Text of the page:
What we think she means:

Did it take this long? The “attack” card has now been played, which will inevitably be followed up by the “death threat” card that Paul Offit always plays. Yes, the hallmark of blameshifting is to imply that personal safety was threatened, and that opponents to mandatory medical procedures are an unruly bunch.

Will we ever get details of the “attacks” that Senator Steiner Hayward claims she received or an explanation of how those “attacks” caused her colleagues to pull support? Unlikely.

Our observation:

It’s our opinion that Senator Steiner Hayward belongs to a small club of vaccine zealots, unwilling to acknowledge that vaccines have both benefits and risks. Unlike Senator Bates who said “we heard you”, Senator Steiner Hayward’s approach seems to be, “you hurt me.”

Steiner Hayward’s bill, which would have required those who refused to get immunized and did not have a medical reason to homeschool their kids, generated a fierce and immediate reaction. Opponents mobilized, sending offensive remarks to Steiner Hayward and others through mail, email and Twitter.

What we think she means:

Please feel sorry for me.

Our observation:

Gasp! Offensive remarks on Twitter? That sounds familiar:

Howlers? Enough said.

And so with the legislator’s decision to pull the bill, the anti-vaccination crowd scored a victory — the parental right to put their kids and others at risk lives on.

What we think she means:

The “anti-vaccination” machine got me, I’m a victim of so much irrational thought — and mean people!

Our observation:

Wanting informed consent does not make you “anti-vaccine.” Wanting parents to have the right to decide when and how a medical product with known risks is injected in their baby does not make you “anti-vaccine.” The only thing that makes you “anti-vaccine” is when you are labeled as such by vaccine zealots.

The Beaverton Democrat said she’s not done pushing the immunization issue. She is looking for other ways to get scientifically sound information out to parents to help reverse the rising rate of exemptions.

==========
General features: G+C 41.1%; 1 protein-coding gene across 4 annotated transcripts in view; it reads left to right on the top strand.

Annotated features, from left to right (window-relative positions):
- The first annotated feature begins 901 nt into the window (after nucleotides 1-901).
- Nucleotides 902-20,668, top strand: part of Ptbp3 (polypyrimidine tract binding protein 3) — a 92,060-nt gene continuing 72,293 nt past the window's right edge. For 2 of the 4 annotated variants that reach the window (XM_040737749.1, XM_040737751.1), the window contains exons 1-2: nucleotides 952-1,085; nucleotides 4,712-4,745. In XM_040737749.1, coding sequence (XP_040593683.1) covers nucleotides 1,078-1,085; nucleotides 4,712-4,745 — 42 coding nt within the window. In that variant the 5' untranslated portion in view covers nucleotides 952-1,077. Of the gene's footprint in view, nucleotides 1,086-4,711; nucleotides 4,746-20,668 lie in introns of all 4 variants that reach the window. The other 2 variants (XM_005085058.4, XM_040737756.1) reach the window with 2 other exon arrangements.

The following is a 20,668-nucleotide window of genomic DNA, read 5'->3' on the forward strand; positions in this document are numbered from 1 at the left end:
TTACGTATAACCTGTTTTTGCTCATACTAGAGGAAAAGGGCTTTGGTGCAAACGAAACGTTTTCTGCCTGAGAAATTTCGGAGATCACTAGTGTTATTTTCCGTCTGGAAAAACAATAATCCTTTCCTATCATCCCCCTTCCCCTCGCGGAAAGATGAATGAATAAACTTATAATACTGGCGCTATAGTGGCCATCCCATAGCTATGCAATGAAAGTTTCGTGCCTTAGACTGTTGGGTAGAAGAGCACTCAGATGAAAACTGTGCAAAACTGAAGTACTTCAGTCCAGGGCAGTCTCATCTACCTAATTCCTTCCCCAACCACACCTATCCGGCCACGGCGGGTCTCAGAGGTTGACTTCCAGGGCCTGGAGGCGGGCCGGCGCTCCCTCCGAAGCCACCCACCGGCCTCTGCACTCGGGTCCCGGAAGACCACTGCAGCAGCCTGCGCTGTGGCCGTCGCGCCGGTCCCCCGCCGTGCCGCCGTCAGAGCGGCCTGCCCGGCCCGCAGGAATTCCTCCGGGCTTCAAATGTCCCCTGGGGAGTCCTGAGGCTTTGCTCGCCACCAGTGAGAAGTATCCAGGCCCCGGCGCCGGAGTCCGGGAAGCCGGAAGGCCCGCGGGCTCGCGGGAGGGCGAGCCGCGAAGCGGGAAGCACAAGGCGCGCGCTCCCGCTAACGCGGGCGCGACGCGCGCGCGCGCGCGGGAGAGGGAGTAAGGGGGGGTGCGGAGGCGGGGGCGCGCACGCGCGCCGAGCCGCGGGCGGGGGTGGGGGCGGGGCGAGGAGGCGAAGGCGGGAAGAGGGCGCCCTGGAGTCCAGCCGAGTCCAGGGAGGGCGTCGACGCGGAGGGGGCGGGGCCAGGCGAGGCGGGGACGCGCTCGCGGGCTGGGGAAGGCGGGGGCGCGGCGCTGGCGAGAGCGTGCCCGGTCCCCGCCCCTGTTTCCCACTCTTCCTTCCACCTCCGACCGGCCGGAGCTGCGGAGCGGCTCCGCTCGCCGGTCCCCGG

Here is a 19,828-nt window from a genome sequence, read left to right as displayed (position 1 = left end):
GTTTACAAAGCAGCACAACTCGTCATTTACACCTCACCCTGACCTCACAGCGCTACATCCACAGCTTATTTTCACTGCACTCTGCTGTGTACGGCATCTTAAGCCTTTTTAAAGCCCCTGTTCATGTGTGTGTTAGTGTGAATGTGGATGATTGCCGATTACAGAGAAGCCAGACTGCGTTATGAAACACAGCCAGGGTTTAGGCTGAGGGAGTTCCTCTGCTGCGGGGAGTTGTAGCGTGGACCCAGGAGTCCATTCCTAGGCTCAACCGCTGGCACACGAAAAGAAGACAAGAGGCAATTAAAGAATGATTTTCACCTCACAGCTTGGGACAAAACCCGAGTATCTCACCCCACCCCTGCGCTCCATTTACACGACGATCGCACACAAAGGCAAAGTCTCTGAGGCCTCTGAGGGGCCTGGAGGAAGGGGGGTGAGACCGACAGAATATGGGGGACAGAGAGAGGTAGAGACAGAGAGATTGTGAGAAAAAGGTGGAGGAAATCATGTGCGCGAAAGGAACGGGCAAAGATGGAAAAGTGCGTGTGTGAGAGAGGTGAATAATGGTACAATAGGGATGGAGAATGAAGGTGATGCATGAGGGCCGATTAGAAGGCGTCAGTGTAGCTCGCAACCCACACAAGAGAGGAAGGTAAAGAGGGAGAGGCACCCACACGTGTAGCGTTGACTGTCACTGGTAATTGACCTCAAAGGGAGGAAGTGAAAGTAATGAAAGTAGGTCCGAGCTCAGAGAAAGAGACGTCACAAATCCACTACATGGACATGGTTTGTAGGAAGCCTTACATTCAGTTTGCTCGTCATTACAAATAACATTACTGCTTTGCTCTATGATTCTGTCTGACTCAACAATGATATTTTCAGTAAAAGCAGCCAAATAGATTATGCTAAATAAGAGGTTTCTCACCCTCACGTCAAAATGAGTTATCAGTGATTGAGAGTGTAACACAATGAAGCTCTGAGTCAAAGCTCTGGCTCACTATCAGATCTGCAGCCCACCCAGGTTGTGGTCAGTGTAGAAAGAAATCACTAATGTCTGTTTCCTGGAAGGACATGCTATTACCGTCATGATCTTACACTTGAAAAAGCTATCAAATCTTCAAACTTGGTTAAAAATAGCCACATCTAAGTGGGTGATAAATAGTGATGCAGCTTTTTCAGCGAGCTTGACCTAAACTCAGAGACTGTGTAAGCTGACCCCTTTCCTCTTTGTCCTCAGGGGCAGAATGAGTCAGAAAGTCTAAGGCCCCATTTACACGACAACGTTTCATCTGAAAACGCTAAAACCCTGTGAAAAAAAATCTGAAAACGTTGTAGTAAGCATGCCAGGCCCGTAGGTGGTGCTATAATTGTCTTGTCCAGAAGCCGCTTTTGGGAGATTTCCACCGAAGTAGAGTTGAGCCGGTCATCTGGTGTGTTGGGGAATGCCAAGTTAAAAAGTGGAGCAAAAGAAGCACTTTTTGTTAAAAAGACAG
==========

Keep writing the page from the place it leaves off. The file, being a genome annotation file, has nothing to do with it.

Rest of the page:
Among the possibilities: legislation requiring that parents who opt their children out of immunizations must speak first with a healthcare practitioner who certifies that they discussed the benefits and risks of vaccines. Current state law allows parents to either speak with a health care worker or watch an online educational video and fill out a form that appears at the end.

She also is looking into attaching school exemption rates to their state report cards to provide parents more information and to spur parents, teachers and administrators to discuss vaccination science and beliefs. Don’t look for it, however, under SB 442, said Steiner Hayward, noting that the bill number itself has become toxic for any productive discussion. Any efforts will likely be added to existing bills, she said.

And Steiner Hayward isn’t ruling out pursuing mandatory immunization for those who attend schools in the future.

“Sometimes you can’t get everything you want,” Steiner Hayward said, “the first time you try.”

What we think she means:

I’ll be back!

Our observation:

Thank God for democracy!

One final thought:

More vaccines. more income?

When do we get to discuss the fact that “Dr. Steiner” is a Family Medicine physician with a “Special focus on Pediatric Care”?

This means Dr. Steiner derives a portion of her income from vaccinating children. Does the Oregon legislature have a conflict of interest policy?

This article was written by several well-meaning Oregonians who are big fans of medical freedom and informed consent who apparently have nothing better to do than crunch numbers. We have nothing to gain or lose financially from the passage of this bill. We have proudly joined a movement of a few thousand Oregonians fighting this legislation, the organizing website can be found here: www.NoOnSB442.com. We have written a series of articles on this topic, in chronological order they include:

Part 1: The truth about Oregon’s vaccination rates

Part 2: Who cried wolf in Oregon

Part 3: What’s NACCHO got to do with Oregon’s vaccine exemption fight?

Part 4: Exemption-gate in Oregon?

Part 5: No mas, Senator Steiner Hayward, no mas

Part 6: Oregon Senator Steiner Hayward: Blameshifter in Chief

Part 7: Senator Steiner Hayward’s SB 673: Drilling for Mandatory Gardasil Shots for Kids?